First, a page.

Carrot River council has passed a motion authorizing administration to seek out a $200,000 loan in order to meet quotes for the Main Street paving project – bringing the total cost to about $992,000.
Paving will focus on Carrot River’s Main Street from south where it intersects with Railway Avenue to the north side where it intersects with Third Avenue. It will include sidewalk as well as curb and gutter repairs.
Paramount Paving was the sole company who applied for the tender, bidding a little over $1 million. The town previously budgeted $825,000 for the project, which includes a debenture loan for $655,000.
Due to the increased cost, the town chose to limit the scope of the project, eliminating the planned curb extensions. This took $57,000 off the total cost, bringing the project to about $992,000.
Brennan Hall, Carrot River’s administrator, attributed the increased cost to supply and demand, noting that they don’t believe prices will go down over the next year.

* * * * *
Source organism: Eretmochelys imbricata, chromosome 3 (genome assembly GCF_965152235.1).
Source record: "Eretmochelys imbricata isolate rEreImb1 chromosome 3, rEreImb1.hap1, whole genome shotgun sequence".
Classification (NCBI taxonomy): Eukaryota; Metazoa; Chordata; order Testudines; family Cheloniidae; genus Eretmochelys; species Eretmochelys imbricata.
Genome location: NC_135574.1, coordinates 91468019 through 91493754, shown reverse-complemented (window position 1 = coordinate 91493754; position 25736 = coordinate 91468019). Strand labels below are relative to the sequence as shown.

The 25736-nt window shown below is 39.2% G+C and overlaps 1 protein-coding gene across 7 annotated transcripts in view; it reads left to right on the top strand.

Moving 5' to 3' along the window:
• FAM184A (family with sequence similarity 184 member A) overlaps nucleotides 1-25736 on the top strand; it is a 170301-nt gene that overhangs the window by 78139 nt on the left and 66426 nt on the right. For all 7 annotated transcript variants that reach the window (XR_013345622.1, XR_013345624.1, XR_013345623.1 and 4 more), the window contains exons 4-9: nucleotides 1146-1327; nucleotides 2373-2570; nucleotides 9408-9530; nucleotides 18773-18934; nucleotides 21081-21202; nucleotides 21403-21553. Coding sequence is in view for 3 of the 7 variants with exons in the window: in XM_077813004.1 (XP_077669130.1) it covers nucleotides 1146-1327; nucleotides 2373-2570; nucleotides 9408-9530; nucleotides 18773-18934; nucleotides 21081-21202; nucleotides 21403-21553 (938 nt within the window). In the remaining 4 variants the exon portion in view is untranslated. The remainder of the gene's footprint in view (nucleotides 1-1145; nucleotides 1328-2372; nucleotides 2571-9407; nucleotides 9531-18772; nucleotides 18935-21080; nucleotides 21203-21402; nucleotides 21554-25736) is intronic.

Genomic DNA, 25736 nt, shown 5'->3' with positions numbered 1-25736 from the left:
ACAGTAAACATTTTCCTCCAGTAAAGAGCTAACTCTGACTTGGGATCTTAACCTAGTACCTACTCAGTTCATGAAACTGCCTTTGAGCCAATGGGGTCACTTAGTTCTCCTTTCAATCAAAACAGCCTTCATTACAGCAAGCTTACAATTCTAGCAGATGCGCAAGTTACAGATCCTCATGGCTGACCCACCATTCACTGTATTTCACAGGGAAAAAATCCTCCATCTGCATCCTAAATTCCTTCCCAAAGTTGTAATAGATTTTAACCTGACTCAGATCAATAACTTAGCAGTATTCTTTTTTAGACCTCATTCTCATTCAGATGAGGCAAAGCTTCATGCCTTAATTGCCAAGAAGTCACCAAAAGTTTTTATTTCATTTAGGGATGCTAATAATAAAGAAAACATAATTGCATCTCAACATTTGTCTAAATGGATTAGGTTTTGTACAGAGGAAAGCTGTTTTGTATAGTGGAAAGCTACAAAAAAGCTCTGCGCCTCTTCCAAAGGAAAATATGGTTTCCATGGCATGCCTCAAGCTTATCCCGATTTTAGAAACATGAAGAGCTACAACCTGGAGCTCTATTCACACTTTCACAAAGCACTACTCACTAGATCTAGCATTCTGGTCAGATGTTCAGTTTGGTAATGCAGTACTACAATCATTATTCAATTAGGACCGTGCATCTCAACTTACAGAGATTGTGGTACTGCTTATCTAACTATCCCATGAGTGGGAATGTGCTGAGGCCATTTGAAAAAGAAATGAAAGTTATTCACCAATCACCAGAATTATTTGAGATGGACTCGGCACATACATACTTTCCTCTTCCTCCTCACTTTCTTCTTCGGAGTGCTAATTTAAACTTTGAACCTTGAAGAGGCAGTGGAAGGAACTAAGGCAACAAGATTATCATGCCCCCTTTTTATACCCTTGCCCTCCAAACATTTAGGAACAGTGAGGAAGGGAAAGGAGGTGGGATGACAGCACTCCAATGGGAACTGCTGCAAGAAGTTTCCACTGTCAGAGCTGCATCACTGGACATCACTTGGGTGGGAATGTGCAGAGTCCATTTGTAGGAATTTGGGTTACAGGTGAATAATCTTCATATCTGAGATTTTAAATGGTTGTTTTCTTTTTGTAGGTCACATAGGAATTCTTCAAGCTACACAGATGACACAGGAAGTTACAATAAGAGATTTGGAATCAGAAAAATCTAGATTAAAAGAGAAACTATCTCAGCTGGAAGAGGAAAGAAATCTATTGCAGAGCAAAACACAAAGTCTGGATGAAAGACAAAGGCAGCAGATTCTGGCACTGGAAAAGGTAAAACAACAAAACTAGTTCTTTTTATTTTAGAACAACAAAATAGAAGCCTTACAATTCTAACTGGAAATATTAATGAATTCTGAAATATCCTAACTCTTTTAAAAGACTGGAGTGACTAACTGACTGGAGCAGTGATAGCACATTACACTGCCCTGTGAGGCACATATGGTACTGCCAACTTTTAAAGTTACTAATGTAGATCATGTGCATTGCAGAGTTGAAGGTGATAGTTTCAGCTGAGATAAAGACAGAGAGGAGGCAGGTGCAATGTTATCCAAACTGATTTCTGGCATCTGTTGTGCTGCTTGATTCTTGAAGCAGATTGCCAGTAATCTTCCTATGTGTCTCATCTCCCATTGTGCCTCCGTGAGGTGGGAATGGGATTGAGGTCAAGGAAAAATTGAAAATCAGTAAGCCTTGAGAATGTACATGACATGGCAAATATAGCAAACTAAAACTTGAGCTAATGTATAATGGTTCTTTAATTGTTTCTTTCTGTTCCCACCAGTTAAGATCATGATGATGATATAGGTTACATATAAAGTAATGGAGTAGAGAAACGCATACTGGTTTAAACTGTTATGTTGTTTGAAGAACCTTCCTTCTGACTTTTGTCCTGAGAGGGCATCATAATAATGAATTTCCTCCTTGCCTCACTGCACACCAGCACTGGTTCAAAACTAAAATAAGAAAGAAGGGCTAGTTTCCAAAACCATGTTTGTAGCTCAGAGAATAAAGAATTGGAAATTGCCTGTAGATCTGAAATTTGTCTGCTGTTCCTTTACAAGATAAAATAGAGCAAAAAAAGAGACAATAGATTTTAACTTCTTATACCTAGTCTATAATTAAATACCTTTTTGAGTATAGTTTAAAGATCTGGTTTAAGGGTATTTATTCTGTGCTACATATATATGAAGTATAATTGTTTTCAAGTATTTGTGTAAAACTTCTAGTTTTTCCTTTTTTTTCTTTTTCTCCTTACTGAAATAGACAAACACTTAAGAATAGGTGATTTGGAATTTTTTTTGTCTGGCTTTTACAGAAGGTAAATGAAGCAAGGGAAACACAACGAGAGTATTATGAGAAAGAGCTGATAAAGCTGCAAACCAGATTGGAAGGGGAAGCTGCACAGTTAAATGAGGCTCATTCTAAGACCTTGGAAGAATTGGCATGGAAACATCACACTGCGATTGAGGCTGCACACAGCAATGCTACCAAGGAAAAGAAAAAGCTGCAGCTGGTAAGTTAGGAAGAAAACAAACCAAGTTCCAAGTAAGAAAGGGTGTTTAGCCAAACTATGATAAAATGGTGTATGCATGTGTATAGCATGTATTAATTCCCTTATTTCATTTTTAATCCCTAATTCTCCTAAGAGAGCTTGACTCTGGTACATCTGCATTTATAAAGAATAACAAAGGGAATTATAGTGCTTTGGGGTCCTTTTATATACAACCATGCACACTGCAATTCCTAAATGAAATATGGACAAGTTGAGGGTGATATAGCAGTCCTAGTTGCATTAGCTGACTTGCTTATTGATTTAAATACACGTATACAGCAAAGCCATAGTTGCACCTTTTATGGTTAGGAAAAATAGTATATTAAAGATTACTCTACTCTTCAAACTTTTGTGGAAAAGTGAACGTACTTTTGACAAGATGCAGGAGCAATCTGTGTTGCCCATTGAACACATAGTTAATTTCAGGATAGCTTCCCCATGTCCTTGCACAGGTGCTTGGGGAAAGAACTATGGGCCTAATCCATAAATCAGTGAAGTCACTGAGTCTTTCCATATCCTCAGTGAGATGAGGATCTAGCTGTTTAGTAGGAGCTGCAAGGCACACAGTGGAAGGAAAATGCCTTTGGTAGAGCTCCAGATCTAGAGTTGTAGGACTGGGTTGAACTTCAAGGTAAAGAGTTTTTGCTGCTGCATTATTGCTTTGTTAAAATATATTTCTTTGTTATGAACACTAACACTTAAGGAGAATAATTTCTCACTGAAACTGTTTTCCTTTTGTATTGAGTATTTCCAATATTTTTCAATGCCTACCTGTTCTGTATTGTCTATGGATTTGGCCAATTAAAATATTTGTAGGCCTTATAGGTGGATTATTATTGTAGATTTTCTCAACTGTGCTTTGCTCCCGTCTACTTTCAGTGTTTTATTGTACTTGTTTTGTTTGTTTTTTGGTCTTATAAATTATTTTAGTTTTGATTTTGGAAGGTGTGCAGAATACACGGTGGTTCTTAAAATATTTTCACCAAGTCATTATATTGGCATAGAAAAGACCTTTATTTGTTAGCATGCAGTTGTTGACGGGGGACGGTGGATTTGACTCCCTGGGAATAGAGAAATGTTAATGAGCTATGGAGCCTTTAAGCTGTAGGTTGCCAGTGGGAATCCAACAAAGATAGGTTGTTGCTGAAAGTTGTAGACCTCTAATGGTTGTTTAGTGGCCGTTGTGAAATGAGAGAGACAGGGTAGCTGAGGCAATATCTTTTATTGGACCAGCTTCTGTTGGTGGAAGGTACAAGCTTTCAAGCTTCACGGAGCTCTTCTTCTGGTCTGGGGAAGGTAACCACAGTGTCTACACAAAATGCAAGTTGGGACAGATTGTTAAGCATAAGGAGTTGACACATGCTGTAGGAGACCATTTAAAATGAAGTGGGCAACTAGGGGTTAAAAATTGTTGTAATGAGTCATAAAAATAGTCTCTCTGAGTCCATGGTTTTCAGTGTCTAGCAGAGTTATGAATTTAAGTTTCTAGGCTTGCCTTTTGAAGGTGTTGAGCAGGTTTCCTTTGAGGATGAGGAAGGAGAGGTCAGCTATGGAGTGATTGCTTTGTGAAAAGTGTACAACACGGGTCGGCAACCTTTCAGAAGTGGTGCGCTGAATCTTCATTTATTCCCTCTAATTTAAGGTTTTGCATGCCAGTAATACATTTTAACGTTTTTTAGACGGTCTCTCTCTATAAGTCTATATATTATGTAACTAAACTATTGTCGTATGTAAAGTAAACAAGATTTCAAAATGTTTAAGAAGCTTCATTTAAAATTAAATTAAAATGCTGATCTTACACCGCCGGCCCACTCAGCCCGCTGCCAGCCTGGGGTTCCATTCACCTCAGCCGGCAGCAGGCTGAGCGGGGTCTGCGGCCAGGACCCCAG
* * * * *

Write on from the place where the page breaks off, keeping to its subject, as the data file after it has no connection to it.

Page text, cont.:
“Our Main Street right now looks terrible, the pavement is broken, there are potholes that are the size of craters, half of it is gravel on the one side, it’s very poor looking and very dangerous in some spots for not only just vehicle wear and tear but for kids, twisted ankles and whatnot,” Hall said.
“It’s huge to have this done because it’s not a nice looking street, it’s not a safe street.”
He said that although council approved a loan, depending on the timeline with reimbursements for grants on the $3.6 million water treatment plant project, they may not need it.
The water treatment project was approved for funding under the Investing in Canada Infrastructure Program in 2018 where it received $1.2 million from the federal government and up to 33 per cent of the total cost from the province. Hall said that some of the covered work was done using municipal funds, which will then be reimbursed through claims.
“We might be getting a cheque for the reimbursement of the water treatment plant from the government for $200,000 eventually, but we just don’t know when,” he said.
“If we had all that money back from the water treatment plant project, we probably wouldn’t have to worry about anything.”
Hall said at the current budget trajectory, the town is expected to finish the 2021 year with a $5,000 to $10,000 annual surplus.
Construction is expected to begin by early August. There is no completion date set.
Council approved the motion at a special meeting of council on July 13, which will have the loan at a fixed rate for five years.
Jessica R. Durling, Local Journalism Initiative Reporter, Humboldt Journal